Singapore has invested US$14.76 million to support improvements in the integrated and shared delivery systems to reduce bottlenecks on the country’s roads.

The pilot programme, sponsored by the Infocomm Development Authority, will see a focus on three shopping malls in the Lion City and last mile delivery from the warehouse to the retail outlets. The aim is to reduce the number of trucks on the road and delivery manpower by between 25 percent and 40 percent. The expectation is that waiting and queuing times for delivery vehicles will be reduced by 60 percent.

A US$11.7 million grant will also be used to co-fund the use of automated guided vehicles in warehouses, a project imitated by the Singapore Logistics Association. The vehicles will be deployed in the ‘feeding’ area of the warehouses to reduce redundancy in storage and retrieval.

In another initiative, the Singapore Transportation Association (STA) is also developing an industry chassis pool, which trucking companies can utilise during peak demand periods. The idea is that trucking companies will optimise their own chassis fleet size to match that of general demand, rather than peak needs. The STA expects to launch the first chassis pool in either 2017 or 2018 and eventually develop multiple pools to meet the needs of truckers across Singapore.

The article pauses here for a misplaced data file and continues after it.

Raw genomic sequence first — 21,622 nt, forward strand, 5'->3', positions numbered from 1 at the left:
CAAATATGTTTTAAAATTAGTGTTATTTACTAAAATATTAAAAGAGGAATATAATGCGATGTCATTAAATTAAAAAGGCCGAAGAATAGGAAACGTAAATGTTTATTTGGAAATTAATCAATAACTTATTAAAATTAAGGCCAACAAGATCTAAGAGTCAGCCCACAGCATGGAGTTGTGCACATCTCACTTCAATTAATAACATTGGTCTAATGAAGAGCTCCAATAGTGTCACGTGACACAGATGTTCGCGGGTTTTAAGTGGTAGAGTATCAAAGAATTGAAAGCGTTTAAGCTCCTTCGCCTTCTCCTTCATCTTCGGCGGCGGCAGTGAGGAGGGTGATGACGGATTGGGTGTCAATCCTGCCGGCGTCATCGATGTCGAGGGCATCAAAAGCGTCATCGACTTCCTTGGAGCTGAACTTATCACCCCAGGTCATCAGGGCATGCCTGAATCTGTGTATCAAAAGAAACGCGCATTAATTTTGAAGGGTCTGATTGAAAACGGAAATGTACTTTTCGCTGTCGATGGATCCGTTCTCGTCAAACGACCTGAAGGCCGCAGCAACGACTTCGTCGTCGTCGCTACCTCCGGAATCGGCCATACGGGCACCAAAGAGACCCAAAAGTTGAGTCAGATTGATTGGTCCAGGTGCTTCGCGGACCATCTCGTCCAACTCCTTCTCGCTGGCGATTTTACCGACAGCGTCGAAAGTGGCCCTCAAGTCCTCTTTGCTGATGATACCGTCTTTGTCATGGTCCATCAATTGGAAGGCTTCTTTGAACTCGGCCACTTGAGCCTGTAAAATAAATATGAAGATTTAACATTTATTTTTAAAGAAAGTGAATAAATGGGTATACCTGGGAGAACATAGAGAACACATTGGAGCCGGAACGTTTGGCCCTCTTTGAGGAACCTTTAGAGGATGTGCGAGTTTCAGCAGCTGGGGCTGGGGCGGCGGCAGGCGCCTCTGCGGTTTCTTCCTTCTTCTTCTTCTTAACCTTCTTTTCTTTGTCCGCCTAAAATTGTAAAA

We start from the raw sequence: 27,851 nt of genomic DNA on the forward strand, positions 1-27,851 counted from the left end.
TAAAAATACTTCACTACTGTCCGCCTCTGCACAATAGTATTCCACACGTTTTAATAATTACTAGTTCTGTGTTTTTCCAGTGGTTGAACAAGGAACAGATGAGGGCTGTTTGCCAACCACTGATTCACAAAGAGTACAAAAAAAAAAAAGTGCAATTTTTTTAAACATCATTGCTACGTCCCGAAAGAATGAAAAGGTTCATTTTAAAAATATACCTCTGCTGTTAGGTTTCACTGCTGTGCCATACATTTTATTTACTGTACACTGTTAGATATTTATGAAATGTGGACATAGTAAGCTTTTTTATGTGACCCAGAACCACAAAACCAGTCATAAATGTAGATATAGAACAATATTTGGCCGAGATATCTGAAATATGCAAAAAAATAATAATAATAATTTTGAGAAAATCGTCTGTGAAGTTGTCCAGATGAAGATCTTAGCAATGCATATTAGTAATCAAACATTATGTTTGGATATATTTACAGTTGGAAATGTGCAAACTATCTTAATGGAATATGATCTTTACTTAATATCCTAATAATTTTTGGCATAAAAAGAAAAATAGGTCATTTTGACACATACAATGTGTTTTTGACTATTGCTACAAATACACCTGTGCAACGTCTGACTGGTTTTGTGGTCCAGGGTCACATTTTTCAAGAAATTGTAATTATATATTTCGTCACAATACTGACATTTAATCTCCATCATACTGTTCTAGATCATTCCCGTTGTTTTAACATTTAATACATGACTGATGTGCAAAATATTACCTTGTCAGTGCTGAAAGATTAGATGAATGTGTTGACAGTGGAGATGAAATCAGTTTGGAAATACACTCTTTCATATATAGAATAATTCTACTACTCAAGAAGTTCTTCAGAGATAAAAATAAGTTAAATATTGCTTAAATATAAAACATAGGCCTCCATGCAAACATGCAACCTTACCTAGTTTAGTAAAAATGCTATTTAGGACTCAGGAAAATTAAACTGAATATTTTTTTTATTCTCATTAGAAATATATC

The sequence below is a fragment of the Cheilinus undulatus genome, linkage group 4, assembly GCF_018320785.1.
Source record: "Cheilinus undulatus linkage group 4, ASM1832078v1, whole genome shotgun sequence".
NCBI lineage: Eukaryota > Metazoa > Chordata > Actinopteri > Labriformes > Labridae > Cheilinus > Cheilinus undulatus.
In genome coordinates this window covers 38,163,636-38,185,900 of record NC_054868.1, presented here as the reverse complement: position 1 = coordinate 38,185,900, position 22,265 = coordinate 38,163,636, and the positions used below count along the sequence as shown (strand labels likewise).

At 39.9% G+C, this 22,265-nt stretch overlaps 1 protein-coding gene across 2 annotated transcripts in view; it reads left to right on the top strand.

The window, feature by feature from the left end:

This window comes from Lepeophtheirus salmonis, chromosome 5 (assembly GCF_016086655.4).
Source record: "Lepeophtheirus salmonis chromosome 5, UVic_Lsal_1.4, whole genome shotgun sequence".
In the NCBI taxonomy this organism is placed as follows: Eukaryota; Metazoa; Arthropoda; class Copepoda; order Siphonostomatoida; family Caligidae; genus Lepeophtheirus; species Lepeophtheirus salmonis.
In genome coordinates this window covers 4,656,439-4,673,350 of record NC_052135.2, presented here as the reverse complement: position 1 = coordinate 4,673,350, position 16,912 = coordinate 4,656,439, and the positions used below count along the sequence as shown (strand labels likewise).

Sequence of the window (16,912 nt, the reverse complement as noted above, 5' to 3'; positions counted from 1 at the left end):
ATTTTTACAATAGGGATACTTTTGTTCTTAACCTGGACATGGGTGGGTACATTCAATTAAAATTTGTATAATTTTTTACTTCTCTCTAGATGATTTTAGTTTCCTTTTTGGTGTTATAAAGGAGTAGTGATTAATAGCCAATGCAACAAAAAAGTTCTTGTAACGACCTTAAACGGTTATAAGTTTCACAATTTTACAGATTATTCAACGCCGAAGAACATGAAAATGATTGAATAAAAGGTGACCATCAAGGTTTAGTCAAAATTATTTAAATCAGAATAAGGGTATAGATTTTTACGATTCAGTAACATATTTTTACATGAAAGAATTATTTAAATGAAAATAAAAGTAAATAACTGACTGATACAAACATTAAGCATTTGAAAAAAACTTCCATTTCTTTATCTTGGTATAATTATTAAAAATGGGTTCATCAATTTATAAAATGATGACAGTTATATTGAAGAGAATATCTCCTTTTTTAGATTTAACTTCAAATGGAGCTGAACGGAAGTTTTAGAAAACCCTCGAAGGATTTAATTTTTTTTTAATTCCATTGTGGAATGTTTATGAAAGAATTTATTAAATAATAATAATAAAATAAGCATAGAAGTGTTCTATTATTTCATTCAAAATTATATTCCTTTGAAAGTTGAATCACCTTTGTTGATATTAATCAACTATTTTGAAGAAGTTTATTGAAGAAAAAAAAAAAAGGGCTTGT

“We have a highly reliable and well regarded logistics sector. But we have to evolve and change, if we are to continue doing well,” Deputy Prime Minister Tharman Shanmugaratnam said in an interview with Singapore’s news website.

“Most fundamentally, technology is transforming logistics chains. It will disrupt many businesses, but also provide huge opportunities for others. Advances in sensors, robotics and cloud computing will allow logistics companies to overcome many current constraints and grow,” he added.